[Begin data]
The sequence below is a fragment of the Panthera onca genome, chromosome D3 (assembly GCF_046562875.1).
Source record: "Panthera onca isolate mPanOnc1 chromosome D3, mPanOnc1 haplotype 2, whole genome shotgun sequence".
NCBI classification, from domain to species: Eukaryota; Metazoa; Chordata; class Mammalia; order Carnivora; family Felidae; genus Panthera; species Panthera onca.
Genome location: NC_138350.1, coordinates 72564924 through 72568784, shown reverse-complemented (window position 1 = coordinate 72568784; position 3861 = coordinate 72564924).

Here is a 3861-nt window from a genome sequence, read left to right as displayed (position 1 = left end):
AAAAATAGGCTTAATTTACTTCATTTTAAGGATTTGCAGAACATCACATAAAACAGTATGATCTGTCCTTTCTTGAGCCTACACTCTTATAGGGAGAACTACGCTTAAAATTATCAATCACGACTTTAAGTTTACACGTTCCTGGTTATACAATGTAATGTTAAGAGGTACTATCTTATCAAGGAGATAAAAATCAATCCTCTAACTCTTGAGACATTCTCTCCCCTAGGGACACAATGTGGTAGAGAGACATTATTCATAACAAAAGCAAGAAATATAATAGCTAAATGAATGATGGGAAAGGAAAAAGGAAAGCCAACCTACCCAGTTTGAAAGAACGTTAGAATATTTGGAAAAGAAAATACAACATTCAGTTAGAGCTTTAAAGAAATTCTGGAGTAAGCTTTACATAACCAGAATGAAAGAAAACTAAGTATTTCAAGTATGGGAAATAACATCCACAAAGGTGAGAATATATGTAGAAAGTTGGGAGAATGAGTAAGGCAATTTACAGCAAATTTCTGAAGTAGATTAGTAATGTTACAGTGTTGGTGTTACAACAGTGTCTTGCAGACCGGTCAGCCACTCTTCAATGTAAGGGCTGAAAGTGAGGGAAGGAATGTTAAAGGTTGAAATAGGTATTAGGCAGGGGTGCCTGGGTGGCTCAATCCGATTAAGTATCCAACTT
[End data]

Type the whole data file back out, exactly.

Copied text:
The sequence below is a fragment of the Panthera onca genome, chromosome D3 (assembly GCF_046562875.1).
Source record: "Panthera onca isolate mPanOnc1 chromosome D3, mPanOnc1 haplotype 2, whole genome shotgun sequence".
NCBI classification, from domain to species: Eukaryota; Metazoa; Chordata; class Mammalia; order Carnivora; family Felidae; genus Panthera; species Panthera onca.
Genome location: NC_138350.1, coordinates 72564924 through 72568784, shown reverse-complemented (window position 1 = coordinate 72568784; position 3861 = coordinate 72564924).

Here is a 3861-nt window from a genome sequence, read left to right as displayed (position 1 = left end):
AAAAATAGGCTTAATTTACTTCATTTTAAGGATTTGCAGAACATCACATAAAACAGTATGATCTGTCCTTTCTTGAGCCTACACTCTTATAGGGAGAACTACGCTTAAAATTATCAATCACGACTTTAAGTTTACACGTTCCTGGTTATACAATGTAATGTTAAGAGGTACTATCTTATCAAGGAGATAAAAATCAATCCTCTAACTCTTGAGACATTCTCTCCCCTAGGGACACAATGTGGTAGAGAGACATTATTCATAACAAAAGCAAGAAATATAATAGCTAAATGAATGATGGGAAAGGAAAAAGGAAAGCCAACCTACCCAGTTTGAAAGAACGTTAGAATATTTGGAAAAGAAAATACAACATTCAGTTAGAGCTTTAAAGAAATTCTGGAGTAAGCTTTACATAACCAGAATGAAAGAAAACTAAGTATTTCAAGTATGGGAAATAACATCCACAAAGGTGAGAATATATGTAGAAAGTTGGGAGAATGAGTAAGGCAATTTACAGCAAATTTCTGAAGTAGATTAGTAATGTTACAGTGTTGGTGTTACAACAGTGTCTTGCAGACCGGTCAGCCACTCTTCAATGTAAGGGCTGAAAGTGAGGGAAGGAATGTTAAAGGTTGAAATAGGTATTAGGCAGGGGTGCCTGGGTGGCTCAATCCGATTAAGTATCCAACTT